The tricky thing is yesterday we were just children

Post title taken from Taylor Swift’s “Eyes Open” song.

The past week has been crunch time in the office with lots of assignments and deadlines one after the other. I was walking to the train station after a long day at work, occasionally shifting my shoulders to avoid the swarm of folks walking with their eyes locked on their cellphones unaware of what’s ahead of them, when I noticed the sound of kiddy music nearby. I followed the sound and saw a little boy in one of those mini merry-go-round rides you could startup with coins, which was awkwardly placed in the center of a crowded mall walkway. The boy however seemed unaware of the rush hour crowd and was happily clapping as he went around in circles and waved at his dad who stood nearby.

Frankly, the first thing that came to my mind was, “Why would someone waste money on a silly merry-go-round that probably lasted for just a minute in a crowded shopping mall?” But then I saw the look on both the child’s and father’s faces that all of a sudden a sort of warmth rushed through my veins – the kind of warmth that makes you smile with a lump in your throat. It wasn’t so much the child’s wide-opened, happy eyes that caught my attention, it was the father clapping along and pulling silly faces (in the middle of a crowded mall) to entertain his son. The love he had for his son shone brightly through his eyes and made me smile.

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It made me realize the power of a father’s love, and how father’s would do anything to make their children happy even if it meant getting loose change to fuel up a mini ride or making silly faces in the middle of the mall. He reminded me of my dad, and the son, of me. I was blessed to have grown up with a father who did everything he could to make me happy, and probably just like that small boy, I never realized it then until I grew older. As I stood there, almost judging the father the first time I saw him, I wondered how many folks had walked past my dad unintentionally judging him for what he had done to make us happy.

I didn’t stand there watching the father-son moment too long to avoid looking like a stalker, but as I hopped onto the train later, the sight lingered in my mind. In fact, as I’m at home now blogging this, I still can’t help think of it. Suddenly, beautiful memories of my father and I sprung to mind and this one particularly, made me grin wider:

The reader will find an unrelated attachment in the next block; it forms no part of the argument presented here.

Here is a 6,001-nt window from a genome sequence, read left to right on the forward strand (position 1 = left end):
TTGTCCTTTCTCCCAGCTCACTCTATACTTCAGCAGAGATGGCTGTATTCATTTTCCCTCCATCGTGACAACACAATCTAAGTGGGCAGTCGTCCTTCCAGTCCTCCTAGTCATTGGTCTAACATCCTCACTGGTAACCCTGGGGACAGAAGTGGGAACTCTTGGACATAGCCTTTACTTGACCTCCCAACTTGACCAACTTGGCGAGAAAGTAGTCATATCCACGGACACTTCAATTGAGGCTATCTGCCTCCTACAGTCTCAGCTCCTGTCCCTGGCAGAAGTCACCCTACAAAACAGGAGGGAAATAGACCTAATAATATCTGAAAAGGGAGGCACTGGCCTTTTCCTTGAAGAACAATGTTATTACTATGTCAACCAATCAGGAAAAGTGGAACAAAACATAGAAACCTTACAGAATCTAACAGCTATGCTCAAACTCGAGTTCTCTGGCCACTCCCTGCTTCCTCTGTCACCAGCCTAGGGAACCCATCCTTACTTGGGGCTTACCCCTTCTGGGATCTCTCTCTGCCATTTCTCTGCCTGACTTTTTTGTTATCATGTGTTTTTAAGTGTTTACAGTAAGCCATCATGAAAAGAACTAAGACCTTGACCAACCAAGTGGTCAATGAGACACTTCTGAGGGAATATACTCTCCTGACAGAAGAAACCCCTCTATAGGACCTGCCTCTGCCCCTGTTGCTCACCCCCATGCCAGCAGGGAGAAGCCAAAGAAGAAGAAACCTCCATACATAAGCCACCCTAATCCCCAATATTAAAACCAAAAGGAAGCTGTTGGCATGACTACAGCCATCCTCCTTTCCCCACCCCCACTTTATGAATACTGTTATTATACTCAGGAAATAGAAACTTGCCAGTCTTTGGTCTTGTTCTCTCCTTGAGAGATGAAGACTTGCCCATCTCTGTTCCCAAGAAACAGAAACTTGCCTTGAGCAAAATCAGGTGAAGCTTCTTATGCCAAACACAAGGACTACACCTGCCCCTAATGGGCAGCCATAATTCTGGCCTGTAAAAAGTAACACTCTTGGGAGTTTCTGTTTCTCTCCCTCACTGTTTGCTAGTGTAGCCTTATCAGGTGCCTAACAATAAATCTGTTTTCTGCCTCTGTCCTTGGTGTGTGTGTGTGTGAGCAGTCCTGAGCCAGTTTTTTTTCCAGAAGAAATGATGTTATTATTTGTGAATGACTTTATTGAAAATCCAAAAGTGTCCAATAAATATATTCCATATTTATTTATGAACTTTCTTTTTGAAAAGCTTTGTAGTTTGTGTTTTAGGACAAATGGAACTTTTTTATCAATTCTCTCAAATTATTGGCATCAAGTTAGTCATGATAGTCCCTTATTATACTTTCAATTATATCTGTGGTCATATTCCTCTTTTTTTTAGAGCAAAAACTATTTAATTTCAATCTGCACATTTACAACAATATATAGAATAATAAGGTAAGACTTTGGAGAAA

Back when I was around eight, our local bookstore (which also sold toys) had a father’s day competition to build a dinosaur robot. The grand prize was the robot itself. My dad and I participated along with a few other dads and their children. We were given a time limit and the team that finished the earliest with a functioning robot would win. My dad and I made a great team, but we had one particular duo who was big competition. I kept glancing at them anxiously several times while we worked on the robot, worried because they were almost done. My dad however, remained calm the whole time. After a few minutes, the duo excitedly raised their hands to announce that they had finished.

I was devastated and remember telling my dad to stop assembling the robot because the competition was over. My dad kept telling me to continue because “theirs won’t work”. At the time, I thought he was only saying it to make me feel better so I reluctantly finished assembling our robot while everyone else gathered around the winning duo to witness their robot move. Just as my dad and I were done, we heard noise from the crowd – it turned out the duo’s robot failed to move. My dad held up ours and we were called to test it – after I clicked the “start” button, ours moved! I remember leaping with joy as we were awarded the grand prize while the duo kept complaining to the organizer that they had a faulty robot.

I hadn’t realized my dad had gone (was too engrossed in my prize) until he returned with the duo’s supposedly empty plastic that contained the robot parts and assembly instruction manual. He motioned to one remaining part in the plastic – a mini axle (pin) if I recall correctly – and explained how the robot ‘s gears could not move because the pin was missed from the assembly. I don’t recall the next part of the conversation because at the time, I had been so intrigued and impressed by my dad’s calm and intellectual explanation. That was the moment I decided I wanted to be an engineer just like my father.

I am blessed to have my dad. I have many friends who don’t share the same sentiments towards their father as I do (some may not have even gotten the opportunity to create memories with their dads) which makes me more grateful for mine everyday. I know this life is not eternal and that I will lose him one day, but what nurses my aching heart whenever I think about it, is the thought that there is always room for new memories while he’s around and that hopefully in the afterlife (whether you choose to believe it or not), we will be reunited.

Love you, papa.

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